J-Term at Smith

January 12, 2010

This is the first week of January term, J-Term or Interterm (take your pick of names!) at Smith.  We thought it would be interesting for you to know about the early history of this Smith event.

In the early 1960s with discussions about the ‘New College’ (now known as Hampshire) in process , alternative ways of learning and sparking the curiosity and intellectual interests of Smith’s students were taken up by the faculty.  By late 1961 the idea of the Interim Session took form.  The first session took place for 3 weeks in January 1962.  It was described in its official brochure as,

“designed to afford all students an opportunity for independent study and discussion, to permit Juniors and Seniors to investigate special topics in the field of their major, and to assist Freshman and Sophomores in determining the field of their major interest.”

The session also had two subject themes in which any student could engage in learning  and discussion: “China–An Area Study” and “Radioactivity.”  Outside lecturers were brought in; bibliographies were created; campus departments (such as the Art Museum) created collaborative events to parallel these topics.  The subject for the 2nd session in 1963 was “the Impact of Cybernetics on Society.”

The offerings of January term changed over time to reflect the interests of the students and faculty members.  The less formal classes with titles such as  “Non-sexist Marriage, Child raising and Work”, “Mixology”, “FORTRAN programming”, “Learning from Nature” began to appear in the mid-1970s.  Interestingly enough, some courses taught in the 1970s continue to appear in the more recent Interterm catalogs.

Is Interterm/J-Term/January Term a success?  As with all academic endeavors, the College continues to assess whether or not the program remains successful.  The offerings have been pared down over recent years.  The number of students participating in the classes seems to have declined.  The scheduling of J-term comes at a price at the end of the spring semester, by pushing back graduation dates.  Is it worth it?  Students and participating faculty/staff should let the Administration know its value to them.

For more information about Interim Session/J-Term/January Term, please see records of the Office of the Registrar in the College Archives, as well as files relating to the Committee on Educational Policy.


Movies Shown at Smith

September 21, 2009

It all starts with a donation…

Last week the Center for Media Production donated the projectionist list of35mm films shown at Smith for 1962-1967 and 1976-1977.  The lists contain both educational films and popular motion pictures.  Here’s a partial listing of the films that were shown during the 1976/1977 academic year:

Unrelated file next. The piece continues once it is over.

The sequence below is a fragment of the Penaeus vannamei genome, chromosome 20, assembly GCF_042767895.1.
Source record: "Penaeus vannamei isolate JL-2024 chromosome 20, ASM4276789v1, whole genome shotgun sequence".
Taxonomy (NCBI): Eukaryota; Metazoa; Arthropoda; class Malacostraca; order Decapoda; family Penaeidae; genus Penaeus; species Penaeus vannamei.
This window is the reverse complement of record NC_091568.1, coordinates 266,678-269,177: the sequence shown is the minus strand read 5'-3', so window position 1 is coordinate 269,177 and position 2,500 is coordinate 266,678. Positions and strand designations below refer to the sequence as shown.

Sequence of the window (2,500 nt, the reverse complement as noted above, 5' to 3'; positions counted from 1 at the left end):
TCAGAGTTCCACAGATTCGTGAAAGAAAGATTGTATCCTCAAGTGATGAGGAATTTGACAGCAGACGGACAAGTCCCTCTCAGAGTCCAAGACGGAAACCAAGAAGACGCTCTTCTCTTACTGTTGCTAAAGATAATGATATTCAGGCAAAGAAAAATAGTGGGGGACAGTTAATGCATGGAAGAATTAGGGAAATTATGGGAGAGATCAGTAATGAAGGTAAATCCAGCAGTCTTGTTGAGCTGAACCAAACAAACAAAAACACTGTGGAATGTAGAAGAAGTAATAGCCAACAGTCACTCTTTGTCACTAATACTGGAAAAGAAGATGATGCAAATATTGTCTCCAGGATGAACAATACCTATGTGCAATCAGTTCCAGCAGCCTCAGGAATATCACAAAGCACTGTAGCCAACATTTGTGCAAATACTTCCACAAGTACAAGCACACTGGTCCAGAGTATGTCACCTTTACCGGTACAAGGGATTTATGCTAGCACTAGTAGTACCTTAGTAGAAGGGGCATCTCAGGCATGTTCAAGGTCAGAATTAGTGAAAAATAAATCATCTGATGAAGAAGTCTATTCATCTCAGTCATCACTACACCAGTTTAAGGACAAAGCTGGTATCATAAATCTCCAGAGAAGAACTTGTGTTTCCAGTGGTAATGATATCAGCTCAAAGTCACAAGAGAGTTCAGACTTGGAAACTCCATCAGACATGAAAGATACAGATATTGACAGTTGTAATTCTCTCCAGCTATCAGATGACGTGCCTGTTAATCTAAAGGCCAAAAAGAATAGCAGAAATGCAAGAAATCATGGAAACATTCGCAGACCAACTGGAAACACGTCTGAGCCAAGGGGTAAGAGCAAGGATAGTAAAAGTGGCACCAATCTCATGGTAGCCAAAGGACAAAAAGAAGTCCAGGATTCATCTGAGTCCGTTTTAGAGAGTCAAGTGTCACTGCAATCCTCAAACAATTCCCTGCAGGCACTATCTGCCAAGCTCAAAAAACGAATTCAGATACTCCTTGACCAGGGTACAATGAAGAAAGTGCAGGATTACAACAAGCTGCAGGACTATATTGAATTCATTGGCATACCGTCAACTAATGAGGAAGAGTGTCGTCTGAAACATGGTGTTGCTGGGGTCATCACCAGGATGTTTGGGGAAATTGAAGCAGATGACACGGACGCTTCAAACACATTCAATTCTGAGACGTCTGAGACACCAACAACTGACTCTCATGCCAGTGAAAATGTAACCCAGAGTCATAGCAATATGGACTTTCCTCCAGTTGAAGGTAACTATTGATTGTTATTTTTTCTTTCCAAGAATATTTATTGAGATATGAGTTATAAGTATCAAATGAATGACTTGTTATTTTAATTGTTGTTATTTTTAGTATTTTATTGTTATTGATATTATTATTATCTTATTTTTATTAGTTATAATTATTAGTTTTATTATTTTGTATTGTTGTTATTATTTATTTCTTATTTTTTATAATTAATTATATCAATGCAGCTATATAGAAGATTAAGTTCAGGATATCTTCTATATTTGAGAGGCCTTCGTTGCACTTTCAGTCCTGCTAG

Projectionist's List 1976/1977 acadmic year

Projectionist's List 1976/1977 acadmic year

In the early 1930s the Smith Alumnae Quarterly noted that Smith installed a projection booth in Sage Hall for showing films “…of an unusual and experimental nature, that for commercial reasons are not available to the public in an ordinary motion picture theater.” [SAQ Feb 1931].

William Aylotte Orton, professor of economics, 1922-1952

William Aylotte Orton, professor of economics, 1922-1952

William Orton, professor of economics and sociology was the leading faculty member in this project.  His interests in motion pictures was from both an economic and social & cultural perspective.  His interests in how people communicated with one another helped form his ideas and opinions about radio broadcasting and the motion picture industries–topics on which he wrote quite extensively.  He encouraged the ‘little theater’ movement, and if alive today, would be happy with all the small, independent theaters that are operating in the Pioneer Valley.  To learn more about William Orton, please see the finding aid to his papers in the College Archives at:

http://asteria.fivecolleges.edu/findaids/smitharchives/manosca63.html

The Vanderbilt Film Symposium, 1961

Vanderbilt Film Symposium brochure cover, 1961

Vanderbilt Film Symposium brochure cover, 1961

Film as art and communication continued to interest the Smith community.  In January and April 1961, the College sponsored the Vanderbilt Film Symposium and showed films such as Citizen Kane (1941) by Orson Wells, Night Mail (1936) by Basil Wright, Brief Encounter (1946) by David Lean, the Bicycle Thief (1949) by Vitttorio da Sica and talks were given by Arthur L. Mayer, film producer and Robert Gessner, of New York University, the country’s first professor of film. At the spring festival ‘new cinema’ and ‘cinema as art’ were the focus, with Maya Deren, and Jonas Mekas participating in the discussions.  John Cassavetes, “Shadows” about interracial friendships and relationships in New York City was a highlight, as were Kurosawa’s “Ikiru”, Polanski’s “Two Men and a Wardrobe” and Sydney Meyer’s “The Savage Eye.”

Did the Vanderbilt Film Symposium “…introduce the Smith community to the rationale of film study…”?  Later that year, Arthur L. Mayer attempted to interest Smith in his curricula of film studies, but it does not appear to have taken hold at the time.

Today’s Film Studies department at Smith College offers interdisciplianry courses in the history, theory and production of films.  It is cross-listed with many courses in other departments.

The projection and use of movies in both the academic and social settings of Smith have had a interesting career.  In a future blog we’ll talk about movies that used the Smith campus as their settings–sometimes with intriguing results.

To learn more about movies and film at Smith, come to the College Archives!